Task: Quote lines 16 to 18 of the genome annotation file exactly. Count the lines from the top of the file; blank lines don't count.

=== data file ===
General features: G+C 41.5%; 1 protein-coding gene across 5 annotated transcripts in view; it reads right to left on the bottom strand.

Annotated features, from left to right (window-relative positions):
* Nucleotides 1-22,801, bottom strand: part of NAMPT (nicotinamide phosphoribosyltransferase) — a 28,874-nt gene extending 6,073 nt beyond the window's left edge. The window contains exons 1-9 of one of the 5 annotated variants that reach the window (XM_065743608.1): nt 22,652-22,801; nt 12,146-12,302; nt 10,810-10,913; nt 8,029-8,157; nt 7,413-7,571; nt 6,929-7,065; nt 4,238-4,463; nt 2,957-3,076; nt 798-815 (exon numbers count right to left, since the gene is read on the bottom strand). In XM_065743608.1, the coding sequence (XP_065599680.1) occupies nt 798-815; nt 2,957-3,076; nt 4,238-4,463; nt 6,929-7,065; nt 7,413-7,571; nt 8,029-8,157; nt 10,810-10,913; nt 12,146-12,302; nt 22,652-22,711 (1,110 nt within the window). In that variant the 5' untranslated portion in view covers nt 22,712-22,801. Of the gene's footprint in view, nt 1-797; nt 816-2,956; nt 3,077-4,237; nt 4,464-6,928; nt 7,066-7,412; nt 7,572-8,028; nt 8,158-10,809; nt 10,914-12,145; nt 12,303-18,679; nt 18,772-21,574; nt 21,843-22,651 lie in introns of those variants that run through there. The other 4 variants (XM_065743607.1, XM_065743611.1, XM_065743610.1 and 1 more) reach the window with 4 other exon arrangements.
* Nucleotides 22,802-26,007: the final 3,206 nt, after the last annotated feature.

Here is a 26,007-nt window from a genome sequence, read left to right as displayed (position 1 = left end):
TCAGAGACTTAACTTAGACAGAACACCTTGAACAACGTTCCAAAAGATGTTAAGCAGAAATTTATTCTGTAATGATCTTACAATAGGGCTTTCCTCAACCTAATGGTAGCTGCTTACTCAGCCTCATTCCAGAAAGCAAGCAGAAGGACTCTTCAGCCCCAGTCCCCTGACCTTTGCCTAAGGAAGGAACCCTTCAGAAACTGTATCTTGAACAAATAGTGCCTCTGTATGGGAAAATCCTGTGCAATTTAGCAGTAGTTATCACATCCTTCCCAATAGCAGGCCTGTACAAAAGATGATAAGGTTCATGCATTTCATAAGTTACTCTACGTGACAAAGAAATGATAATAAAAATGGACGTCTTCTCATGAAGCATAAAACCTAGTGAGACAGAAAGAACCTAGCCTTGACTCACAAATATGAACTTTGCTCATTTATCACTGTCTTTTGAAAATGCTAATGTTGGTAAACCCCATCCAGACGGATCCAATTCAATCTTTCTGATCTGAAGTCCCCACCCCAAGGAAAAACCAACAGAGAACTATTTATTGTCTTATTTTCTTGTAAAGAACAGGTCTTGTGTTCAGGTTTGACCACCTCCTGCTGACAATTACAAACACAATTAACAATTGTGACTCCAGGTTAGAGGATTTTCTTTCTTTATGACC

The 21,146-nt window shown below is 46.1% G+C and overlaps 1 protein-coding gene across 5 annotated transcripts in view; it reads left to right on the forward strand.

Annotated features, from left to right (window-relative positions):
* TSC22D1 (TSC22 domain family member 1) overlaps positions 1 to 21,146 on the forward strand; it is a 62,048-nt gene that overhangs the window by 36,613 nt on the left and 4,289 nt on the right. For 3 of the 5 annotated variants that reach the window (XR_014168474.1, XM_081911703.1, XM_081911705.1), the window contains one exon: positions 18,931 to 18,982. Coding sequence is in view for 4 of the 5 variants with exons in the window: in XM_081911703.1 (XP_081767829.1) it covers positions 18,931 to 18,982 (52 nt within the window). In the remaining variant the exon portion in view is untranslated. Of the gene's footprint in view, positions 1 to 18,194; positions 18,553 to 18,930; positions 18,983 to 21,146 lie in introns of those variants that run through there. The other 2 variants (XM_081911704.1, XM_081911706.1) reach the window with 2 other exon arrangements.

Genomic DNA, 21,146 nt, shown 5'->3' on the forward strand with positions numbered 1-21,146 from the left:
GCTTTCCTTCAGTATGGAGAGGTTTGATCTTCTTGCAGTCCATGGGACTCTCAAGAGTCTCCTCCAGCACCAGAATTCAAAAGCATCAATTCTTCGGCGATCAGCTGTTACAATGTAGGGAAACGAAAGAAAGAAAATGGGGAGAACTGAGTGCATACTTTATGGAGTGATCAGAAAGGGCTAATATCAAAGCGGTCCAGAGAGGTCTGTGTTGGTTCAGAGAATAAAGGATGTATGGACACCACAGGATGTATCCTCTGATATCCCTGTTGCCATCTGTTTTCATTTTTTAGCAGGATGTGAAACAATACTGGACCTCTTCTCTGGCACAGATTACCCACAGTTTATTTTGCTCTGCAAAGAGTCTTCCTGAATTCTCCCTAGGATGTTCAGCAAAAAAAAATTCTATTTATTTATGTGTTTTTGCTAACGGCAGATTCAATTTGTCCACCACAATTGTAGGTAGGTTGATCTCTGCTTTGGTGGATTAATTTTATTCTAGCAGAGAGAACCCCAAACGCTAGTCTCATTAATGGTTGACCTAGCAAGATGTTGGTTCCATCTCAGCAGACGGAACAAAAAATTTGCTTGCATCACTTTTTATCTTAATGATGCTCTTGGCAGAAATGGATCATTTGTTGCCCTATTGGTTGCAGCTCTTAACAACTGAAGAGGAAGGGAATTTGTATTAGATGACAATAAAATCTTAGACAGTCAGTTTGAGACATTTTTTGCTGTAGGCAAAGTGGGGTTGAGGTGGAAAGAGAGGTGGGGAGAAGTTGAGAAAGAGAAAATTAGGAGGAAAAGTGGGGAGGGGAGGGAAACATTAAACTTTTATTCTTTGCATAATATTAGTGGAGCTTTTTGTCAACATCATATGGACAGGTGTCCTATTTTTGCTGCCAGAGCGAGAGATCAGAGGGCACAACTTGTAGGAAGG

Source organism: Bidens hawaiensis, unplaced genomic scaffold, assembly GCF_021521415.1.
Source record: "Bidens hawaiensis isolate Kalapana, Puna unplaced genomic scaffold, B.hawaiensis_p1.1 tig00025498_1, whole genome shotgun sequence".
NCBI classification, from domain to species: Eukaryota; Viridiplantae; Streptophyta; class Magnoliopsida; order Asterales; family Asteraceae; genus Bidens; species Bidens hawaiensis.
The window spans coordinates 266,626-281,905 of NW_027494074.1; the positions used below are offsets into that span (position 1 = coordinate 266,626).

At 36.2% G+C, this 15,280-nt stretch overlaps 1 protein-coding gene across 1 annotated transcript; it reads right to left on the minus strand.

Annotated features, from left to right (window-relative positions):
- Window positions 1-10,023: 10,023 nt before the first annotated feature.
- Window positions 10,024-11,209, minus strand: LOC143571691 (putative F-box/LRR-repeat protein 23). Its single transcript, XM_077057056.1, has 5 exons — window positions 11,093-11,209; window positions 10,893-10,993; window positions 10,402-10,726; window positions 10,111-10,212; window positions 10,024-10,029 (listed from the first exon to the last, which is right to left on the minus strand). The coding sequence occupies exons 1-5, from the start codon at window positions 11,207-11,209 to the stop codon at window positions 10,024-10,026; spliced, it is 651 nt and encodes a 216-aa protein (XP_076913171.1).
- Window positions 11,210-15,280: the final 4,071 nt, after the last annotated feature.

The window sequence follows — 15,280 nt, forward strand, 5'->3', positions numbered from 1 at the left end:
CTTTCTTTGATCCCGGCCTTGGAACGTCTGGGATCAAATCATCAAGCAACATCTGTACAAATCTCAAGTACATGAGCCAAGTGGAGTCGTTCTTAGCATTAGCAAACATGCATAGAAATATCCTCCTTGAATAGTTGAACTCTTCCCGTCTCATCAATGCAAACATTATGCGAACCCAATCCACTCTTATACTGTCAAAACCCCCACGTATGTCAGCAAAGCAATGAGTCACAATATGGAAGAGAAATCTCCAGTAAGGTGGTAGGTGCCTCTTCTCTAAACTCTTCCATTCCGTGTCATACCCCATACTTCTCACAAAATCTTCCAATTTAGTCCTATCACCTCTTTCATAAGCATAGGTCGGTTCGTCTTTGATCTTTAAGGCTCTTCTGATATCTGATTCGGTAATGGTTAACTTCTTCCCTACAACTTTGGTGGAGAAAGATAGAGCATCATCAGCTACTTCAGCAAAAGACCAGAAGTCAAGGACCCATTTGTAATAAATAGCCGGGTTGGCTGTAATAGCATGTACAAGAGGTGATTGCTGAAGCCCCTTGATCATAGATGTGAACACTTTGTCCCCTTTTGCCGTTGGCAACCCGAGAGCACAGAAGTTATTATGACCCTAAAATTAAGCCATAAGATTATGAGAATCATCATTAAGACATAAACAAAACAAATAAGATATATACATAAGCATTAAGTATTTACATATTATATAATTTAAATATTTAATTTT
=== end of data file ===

At 36.2% G+C, this 15,280-nt stretch overlaps 1 protein-coding gene across 1 annotated transcript; it reads right to left on the minus strand.

Annotated features, from left to right (window-relative positions):
- Window positions 1-10,023: 10,023 nt before the first annotated feature.